by Sean Sheehan, an AOL Travel ContributorPosted Oct 20th 2010 04:20 PM
1. Molly Malone was a real person.
FALSE: The most famous urban legend of all is the fair creature known as Molly Malone, who apparently walked the city streets at some unspecified time selling seafood from a barrel. Her tragic tale ended in her sudden death, possibly from eating contaminated cockles or mussels, while still young and beautiful. The city is so proud of its "former citizen" that when it celebrated its millennium in 1988, it erected a nubile bronze statue at the top of Grafton Street in tribute to the lady.
Sadly, this is a Dublin urban legend. Dublin mythbusters have shown that it is extremely unlikely that such a person ever existed, even though one of the churches turned up a baptism record for a Mary Malone, and claims were made that her gravesite was in a churchyard now somewhere under the Dublin Civic Offices. In fact, analysis of the song suggests that it dates back only to late Victorian music hall times and may not even have been written by an Irishman. Shed no more tears for the sad demise.
2. Socrates Brasileiro Sampaio de Souza Vieira de Oliveira, MD, one of Brazil's most famous footballers, lived and studied in Dublin and tried out for the University football team. He didn't make the grade.
FALSE: The story that he spent part of his medical training at University College Dublin has been reported in many respectable newspapers over the decades. Sadly for UCD it is a Dublin urban myth. The man never even visited Ireland. By his own admission that he never travelled here, he becomes another case for Dublin mythbusters.
3. Posh and Becks made a profit from their £500,000 Dublin wedding.
TRUE: A Dublin urban legend tells that when Britain's most newsworthy couple, David and Victoria Beckham, married in 1999 they chose to do so in an exclusive castle on the outskirts of Dublin. Among the hundreds of guests were members of the Manchester United football team and the other Spice Girls. Elton John flew in to perform, and there was a full orchestra as well. The whole shebang is said to have cost £500,000 and, yes, they did make a profit because they sold the exclusive reporting and photography rights to a famous glossy magazine. Not many people make a profit on a wedding!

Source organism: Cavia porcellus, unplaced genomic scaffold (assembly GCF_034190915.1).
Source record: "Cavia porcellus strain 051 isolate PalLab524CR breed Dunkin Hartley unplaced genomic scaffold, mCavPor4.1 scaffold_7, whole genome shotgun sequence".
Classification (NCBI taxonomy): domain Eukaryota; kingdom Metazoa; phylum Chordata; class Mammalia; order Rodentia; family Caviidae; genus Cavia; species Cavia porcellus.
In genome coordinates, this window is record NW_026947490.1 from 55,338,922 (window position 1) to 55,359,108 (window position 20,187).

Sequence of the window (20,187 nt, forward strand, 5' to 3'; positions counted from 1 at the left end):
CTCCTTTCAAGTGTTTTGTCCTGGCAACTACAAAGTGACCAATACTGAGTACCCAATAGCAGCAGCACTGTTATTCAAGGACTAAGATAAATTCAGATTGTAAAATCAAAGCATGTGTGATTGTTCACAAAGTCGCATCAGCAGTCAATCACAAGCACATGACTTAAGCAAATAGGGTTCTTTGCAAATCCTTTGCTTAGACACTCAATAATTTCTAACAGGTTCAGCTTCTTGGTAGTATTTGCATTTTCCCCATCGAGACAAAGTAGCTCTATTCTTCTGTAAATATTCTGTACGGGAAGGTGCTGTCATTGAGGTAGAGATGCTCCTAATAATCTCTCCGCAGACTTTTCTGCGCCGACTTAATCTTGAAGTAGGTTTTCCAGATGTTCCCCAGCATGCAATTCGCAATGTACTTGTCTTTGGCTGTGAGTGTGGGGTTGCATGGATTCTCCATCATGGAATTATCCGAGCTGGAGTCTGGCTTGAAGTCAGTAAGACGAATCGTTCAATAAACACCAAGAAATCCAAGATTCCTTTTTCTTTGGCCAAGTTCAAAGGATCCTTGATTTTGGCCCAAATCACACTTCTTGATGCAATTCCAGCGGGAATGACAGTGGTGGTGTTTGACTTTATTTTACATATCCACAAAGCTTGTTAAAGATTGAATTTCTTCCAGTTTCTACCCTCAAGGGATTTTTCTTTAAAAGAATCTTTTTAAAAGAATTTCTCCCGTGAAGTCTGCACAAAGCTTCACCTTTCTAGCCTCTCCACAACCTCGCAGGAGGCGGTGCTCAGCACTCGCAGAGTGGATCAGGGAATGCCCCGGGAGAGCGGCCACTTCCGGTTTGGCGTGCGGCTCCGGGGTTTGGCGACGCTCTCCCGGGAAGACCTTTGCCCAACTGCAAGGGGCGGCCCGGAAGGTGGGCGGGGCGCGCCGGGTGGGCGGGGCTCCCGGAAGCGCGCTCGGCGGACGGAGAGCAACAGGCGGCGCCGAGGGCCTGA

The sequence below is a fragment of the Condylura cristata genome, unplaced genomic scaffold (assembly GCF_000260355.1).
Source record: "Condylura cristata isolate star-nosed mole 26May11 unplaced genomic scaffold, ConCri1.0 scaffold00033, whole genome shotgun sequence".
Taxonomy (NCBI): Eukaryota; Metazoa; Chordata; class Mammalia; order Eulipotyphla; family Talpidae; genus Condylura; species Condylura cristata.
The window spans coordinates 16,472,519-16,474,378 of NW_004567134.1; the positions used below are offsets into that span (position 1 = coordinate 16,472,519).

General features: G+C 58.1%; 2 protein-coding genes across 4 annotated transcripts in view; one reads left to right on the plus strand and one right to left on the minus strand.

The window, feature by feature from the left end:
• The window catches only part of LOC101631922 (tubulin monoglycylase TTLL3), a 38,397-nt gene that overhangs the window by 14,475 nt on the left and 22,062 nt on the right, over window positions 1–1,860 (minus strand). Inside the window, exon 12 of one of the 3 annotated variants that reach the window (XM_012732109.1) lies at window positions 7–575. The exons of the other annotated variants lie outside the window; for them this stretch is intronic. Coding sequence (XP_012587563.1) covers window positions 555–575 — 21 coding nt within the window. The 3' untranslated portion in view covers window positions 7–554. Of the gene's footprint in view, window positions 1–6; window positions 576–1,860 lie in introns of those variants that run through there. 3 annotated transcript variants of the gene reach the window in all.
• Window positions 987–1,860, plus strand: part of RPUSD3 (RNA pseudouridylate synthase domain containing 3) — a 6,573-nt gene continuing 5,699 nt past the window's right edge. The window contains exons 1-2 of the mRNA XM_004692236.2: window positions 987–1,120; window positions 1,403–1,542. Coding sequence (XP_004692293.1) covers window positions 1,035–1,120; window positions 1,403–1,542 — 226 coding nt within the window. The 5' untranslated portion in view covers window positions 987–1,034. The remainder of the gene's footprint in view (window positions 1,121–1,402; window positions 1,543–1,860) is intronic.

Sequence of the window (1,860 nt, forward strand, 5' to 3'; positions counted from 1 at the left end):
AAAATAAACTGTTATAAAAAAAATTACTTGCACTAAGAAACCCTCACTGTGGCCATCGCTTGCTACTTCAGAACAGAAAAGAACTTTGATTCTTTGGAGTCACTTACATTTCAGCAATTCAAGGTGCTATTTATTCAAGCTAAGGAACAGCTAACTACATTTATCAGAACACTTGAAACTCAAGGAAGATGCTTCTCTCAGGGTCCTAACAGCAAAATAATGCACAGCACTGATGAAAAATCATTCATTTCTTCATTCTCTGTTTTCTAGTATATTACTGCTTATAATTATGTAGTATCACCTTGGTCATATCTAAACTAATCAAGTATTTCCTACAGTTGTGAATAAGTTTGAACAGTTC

4. They paid off another couple to get the venue.
FALSE: A secondary urban myth doing the rounds at the time of their wedding was that they paid the couple who had already booked the castle £70,000, enough to pay off their mortgage, to choose another date. Not true – myth busted!
5. Guinness tastes better in Dublin than anywhere else in the world.
TRUE: Any Dubliner will tell you this fact and can even give you some sensible reasons for justifying the urban legend. Reasons for this include: 1. There are fewer preservatives added because it has less distance to travel before it is served; and, 2. So many people drink Guinness in Dublin that the turnover rate is much higher than anywhere else, so the beer has a shorter shelf life and is served fresher.
6. Guinness brewed in Ireland is made from Liffey water.
FALSE: The oldest Dublin myth of all is now busted. It once was, but no longer is!
7. The MGM lion, seen at the start of MGM movies, was born in Dublin zoo.
TRUE: His name was Cairbre (although MGM calls him "Leo") and he was born at the Dublin Zoo in 1927. This sounds like a Dublin urban myth, but is actually true.
Phoenix Park, Dublin 8
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8. The Union Jack flew for the first time in Dublin, not England.
TRUE: This Dublin urban legend, strangely, is true. The Union Jack was created to mark the Act of Union of 1801, which united (not with the consent of many Irish people) the two countries and was flown for the first time ever on January 1 in Dublin.
9. The last resting place of the bones of St. Valentine is in Dublin.
UNKNOWN. We don't know for sure! The patron saint of lovers, whose day is celebrated every February 14, is an ambiguous figure. There are three possible actual human beings whom may have become St. Valentine, and several places lay claim to the remains. One is St Francis' church in Glasgow; another is the Carmelite church on Whitefriar Street in Dublin. This church has a letter from a 19th century pope to back up their claim. Since we don't know of any descendants, we can't CSI the Dublin remains. So the legend of St. Valentine in Dublin will have to remain an urban myth.
Tags: dublin, myth busters, mythbusters, republic-of-ireland, scary urban legends, urban legend, urban myth, urban myths
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